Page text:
In Friday's Times there was an article by A.C. Grayling occasioned by the case of a man found guilty of child cruelty by a court in Manchester, for making two teenage boys take part in a self-flagellation ritual. Grayling discusses various religious traditions of mortification of the flesh and then concludes as follows:
We do not like children being involved in either Mosley-like or religious activities of elective suffering, one reason being that we do not think they are in a position to give properly free and informed consent. This, in turn, raises the question of what else children should be protected from in the way of religious practice, or even doctrine: for psychological effects are every bit as real as physical ones.
One might think that teaching six-year-olds the Calvinistic dread of eternal torment in hellfire is as harmful as flagellation - the youths in the Manchester case began their self-flagellation in Pakistan at that age. But what about teaching children false or weird beliefs as fact?
Once one begins to ponder where these lines should be drawn, one has begun to ponder again that border between modern secular society and religion. In my view, leaving adults to do what they like in private - providing it does not harm the unconsenting - is the right course, but that includes acquiring religion too. Leave the children out of it, both the believing and flagellating, until they can make a free and informed decision for themselves.
What exactly is being proposed in these closing paragraphs? In the context of the article that precedes them and given the question Grayling raises about what children should be 'protected from', a natural inference would be that he's mooting the idea of political or legislative intervention in what is taught in the home, the practice of taking children to church, synagogue, mosque or other place of worship, and so on. If it is what he's suggesting, this could be made more explicit than it is.
But can he really think that the religious education of children should be forbidden, rather than simply being discouraged by those who want to discourage it? If so, would it be any form of religious education, therefore not just preaching to children about the torments of hell, but also talking about God's love, or about going to heaven when you die, or about Jesus as mankind's redeemer? And how, in that case, to decide the limits of what parents and other adults may teach children? Should religious belief be the only prohibited subject matter? Or should non-religious beliefs that are (thought to be) false or morally objectionable also be taboo? And - the most pertinent question of all here - by what decision-making body are these areas of prohibition to be settled? And how is the non-teaching to be policed?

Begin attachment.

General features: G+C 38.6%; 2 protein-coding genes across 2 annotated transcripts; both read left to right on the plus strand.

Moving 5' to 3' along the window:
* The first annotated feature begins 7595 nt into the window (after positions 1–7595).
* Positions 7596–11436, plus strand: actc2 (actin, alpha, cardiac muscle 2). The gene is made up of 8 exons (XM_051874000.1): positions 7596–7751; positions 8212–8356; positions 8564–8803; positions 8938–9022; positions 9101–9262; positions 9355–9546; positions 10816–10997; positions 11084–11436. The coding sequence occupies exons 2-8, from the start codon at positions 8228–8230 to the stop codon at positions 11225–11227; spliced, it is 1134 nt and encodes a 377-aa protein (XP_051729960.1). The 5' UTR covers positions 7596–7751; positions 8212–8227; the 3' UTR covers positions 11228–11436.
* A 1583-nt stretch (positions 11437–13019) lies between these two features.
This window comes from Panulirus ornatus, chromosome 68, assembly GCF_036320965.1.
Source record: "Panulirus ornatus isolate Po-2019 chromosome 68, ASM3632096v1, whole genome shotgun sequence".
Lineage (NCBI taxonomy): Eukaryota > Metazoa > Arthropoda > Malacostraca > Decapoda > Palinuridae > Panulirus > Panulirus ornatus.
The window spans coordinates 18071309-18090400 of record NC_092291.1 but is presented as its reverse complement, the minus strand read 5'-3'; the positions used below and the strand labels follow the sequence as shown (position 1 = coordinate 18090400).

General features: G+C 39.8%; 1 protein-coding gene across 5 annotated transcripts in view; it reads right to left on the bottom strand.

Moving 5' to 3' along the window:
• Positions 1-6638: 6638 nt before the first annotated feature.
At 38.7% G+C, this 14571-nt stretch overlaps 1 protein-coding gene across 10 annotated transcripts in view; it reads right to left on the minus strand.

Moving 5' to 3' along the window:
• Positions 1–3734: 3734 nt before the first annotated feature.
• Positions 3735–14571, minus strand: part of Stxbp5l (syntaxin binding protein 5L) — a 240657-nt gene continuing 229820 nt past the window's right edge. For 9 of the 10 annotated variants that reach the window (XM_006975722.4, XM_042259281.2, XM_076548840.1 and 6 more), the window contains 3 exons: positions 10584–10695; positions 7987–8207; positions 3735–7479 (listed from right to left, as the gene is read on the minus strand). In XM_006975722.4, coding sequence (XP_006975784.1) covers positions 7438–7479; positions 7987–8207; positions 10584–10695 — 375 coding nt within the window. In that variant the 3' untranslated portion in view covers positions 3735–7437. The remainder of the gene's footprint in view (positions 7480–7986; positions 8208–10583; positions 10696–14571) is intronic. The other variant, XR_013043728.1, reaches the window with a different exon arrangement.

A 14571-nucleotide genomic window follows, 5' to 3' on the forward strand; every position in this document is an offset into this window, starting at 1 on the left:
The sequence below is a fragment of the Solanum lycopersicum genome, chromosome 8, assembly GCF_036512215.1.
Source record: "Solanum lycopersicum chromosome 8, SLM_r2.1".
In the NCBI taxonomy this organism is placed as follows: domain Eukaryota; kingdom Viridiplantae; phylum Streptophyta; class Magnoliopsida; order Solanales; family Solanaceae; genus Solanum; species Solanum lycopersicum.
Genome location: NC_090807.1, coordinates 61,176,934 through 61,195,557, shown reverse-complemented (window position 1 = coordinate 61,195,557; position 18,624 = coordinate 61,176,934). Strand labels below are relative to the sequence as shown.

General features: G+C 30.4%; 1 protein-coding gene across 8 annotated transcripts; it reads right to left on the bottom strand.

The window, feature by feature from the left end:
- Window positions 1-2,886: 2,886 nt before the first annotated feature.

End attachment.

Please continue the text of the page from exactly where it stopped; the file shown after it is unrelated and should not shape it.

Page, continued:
It is hard to credit that the vision sketched out by these questions could really be Grayling's meaning. Perhaps this was no more than that in a society respecting secular principles, religion should not be taught in schools (in which case I agree with him). Or perhaps he was merely giving expression to the hope that religious parents might themselves refrain from instructing their children in what they, the parents, believe. Well, fat chance of that, frankly; and relying on parents themselves to do the right (atheist) thing is hardly consistent with talk of 'protecting' children from 'psychological effects' - in a context where, it is plain, amongst the main people that they would need protection from would be their religious parents.
On the other hand, if Grayling does indeed have in mind anything like the kind of invasiveness of private space I gestured towards with the questions in my last paragraph but one, I can see why he doesn't articulate it very explicitly. It's not an appealing vision and that's putting it mildly. It is radically incompatible with secular liberalism.